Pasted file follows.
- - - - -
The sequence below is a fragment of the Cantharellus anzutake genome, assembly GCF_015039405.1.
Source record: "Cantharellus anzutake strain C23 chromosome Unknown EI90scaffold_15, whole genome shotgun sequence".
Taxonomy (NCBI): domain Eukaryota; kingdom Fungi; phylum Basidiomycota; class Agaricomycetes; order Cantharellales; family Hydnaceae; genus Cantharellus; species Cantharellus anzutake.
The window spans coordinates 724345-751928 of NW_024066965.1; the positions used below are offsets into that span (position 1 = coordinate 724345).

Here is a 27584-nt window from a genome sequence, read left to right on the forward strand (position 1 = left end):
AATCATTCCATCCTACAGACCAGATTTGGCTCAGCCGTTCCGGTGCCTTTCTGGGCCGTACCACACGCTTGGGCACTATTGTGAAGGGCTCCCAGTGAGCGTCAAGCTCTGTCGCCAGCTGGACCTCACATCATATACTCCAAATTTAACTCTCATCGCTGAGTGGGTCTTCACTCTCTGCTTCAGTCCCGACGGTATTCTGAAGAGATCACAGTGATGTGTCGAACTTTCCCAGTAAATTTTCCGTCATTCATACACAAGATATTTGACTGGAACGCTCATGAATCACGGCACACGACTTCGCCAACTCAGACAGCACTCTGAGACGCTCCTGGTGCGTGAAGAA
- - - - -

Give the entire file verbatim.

The sequence below is a fragment of the Cantharellus anzutake genome, assembly GCF_015039405.1.
Source record: "Cantharellus anzutake strain C23 chromosome Unknown EI90scaffold_15, whole genome shotgun sequence".
Taxonomy (NCBI): domain Eukaryota; kingdom Fungi; phylum Basidiomycota; class Agaricomycetes; order Cantharellales; family Hydnaceae; genus Cantharellus; species Cantharellus anzutake.
The window spans coordinates 724345-751928 of NW_024066965.1; the positions used below are offsets into that span (position 1 = coordinate 724345).

Here is a 27584-nt window from a genome sequence, read left to right on the forward strand (position 1 = left end):
AATCATTCCATCCTACAGACCAGATTTGGCTCAGCCGTTCCGGTGCCTTTCTGGGCCGTACCACACGCTTGGGCACTATTGTGAAGGGCTCCCAGTGAGCGTCAAGCTCTGTCGCCAGCTGGACCTCACATCATATACTCCAAATTTAACTCTCATCGCTGAGTGGGTCTTCACTCTCTGCTTCAGTCCCGACGGTATTCTGAAGAGATCACAGTGATGTGTCGAACTTTCCCAGTAAATTTTCCGTCATTCATACACAAGATATTTGACTGGAACGCTCATGAATCACGGCACACGACTTCGCCAACTCAGACAGCACTCTGAGACGCTCCTGGTGCGTGAAGAA